It’s not enough anymore. For the first time in decades, the education administration has refrained from announcing that all positions in Berlin’s public schools can be filled: “100 percent is the goal, but we know that we can’t do it,” is the central message with regard to the new school year .
As the Tagesspiegel reported in advance, Berlin is short of up to 1000 teachers (T ), because lateral entrants are no longer enough. Education Senator Astrid-Sabine Busse (SPD) has now confirmed this information by citing the gap as “920”. In the Senate, she explained the consequences of the shortage for the distribution of personnel.
The focus is on helping schools that are having the hardest time finding enough teachers, and which in the past have sometimes only been able to fill around 90 percent of their vacancies, while others have exceeded 100 percent. Therefore, the school authorities in the regions should ensure that applicants are diverted. This means that if a school has about 98 percent staffing and could hire a desirable math teacher, it may not be able to do so because another school is even worse off.
However, Senator Busse attaches importance to the fact that the lessons themselves, i.e. the prescribed timetable, are not in danger: “We have enough teachers in the system for that,” she emphasized. Instead, the schools should cancel the other offers.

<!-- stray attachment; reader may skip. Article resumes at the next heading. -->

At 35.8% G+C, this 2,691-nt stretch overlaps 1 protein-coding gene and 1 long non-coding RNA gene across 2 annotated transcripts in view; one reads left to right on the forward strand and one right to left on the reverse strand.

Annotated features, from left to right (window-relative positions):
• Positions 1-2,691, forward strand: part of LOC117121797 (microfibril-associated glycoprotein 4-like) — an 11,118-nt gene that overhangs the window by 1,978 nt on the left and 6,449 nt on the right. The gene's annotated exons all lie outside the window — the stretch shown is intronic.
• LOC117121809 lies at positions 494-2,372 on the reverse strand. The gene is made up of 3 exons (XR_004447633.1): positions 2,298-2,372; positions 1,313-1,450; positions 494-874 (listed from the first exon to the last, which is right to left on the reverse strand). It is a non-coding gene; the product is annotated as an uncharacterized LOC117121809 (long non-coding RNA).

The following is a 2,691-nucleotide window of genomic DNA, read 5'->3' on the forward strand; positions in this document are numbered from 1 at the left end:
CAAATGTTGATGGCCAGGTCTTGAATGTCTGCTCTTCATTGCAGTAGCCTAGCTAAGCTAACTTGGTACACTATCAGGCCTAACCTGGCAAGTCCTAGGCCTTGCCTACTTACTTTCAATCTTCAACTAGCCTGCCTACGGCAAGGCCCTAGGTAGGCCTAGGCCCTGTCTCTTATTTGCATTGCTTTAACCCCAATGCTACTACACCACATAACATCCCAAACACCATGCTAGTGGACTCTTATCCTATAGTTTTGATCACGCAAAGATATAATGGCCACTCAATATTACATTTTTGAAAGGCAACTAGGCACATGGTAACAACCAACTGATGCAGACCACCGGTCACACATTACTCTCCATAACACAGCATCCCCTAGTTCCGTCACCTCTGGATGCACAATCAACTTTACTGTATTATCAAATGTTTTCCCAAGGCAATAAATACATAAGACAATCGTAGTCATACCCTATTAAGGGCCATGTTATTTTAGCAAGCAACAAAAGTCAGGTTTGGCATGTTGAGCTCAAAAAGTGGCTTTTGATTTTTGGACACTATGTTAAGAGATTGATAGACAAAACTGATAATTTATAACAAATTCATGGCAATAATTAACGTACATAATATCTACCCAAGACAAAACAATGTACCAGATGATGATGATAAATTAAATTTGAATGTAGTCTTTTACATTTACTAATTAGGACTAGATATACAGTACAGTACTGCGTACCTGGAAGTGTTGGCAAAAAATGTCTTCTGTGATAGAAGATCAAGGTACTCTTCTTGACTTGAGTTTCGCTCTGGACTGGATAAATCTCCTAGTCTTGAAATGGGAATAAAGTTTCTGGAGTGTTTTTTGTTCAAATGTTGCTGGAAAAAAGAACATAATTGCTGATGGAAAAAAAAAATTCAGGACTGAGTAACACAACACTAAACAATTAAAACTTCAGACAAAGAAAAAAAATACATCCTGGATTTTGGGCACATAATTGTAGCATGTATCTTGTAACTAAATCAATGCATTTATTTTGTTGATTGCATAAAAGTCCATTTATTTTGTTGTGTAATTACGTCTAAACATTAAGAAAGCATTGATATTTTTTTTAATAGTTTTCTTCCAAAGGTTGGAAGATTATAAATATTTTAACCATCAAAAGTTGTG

It is up to each school to decide where to start. This can be part of the funding offers, a previous focus for a specific school profile or the pool for hourly discounts that schools have at their disposal. “This is a disaster, because divisional teaching to support weak students and substitute teaching will be the first victims,” commented Paul Fresdorf (FDP) on the announcement.
The chairman of the Association of Senior Studies Directors (VOB), Arnd Niedermöller, said that “in principle” he welcomed the attempt to control the recruitment. Solidarity is needed with the schools, which find it difficult to meet their needs. However, the control must be closely coordinated between schools and school supervisory authorities so that it does not happen that lessons cannot be covered at a school due to a failed setting.
For the Greens, education politician Louis Krüger said it was “good that we finally have honest figures about how big the problem really is”. Now the education administration must offer good solutions that do justice to the extent of the problem. The talks in the coalition would now be held on this: “But it is already clear to us that it must not be at the expense of those with the greatest need for support”.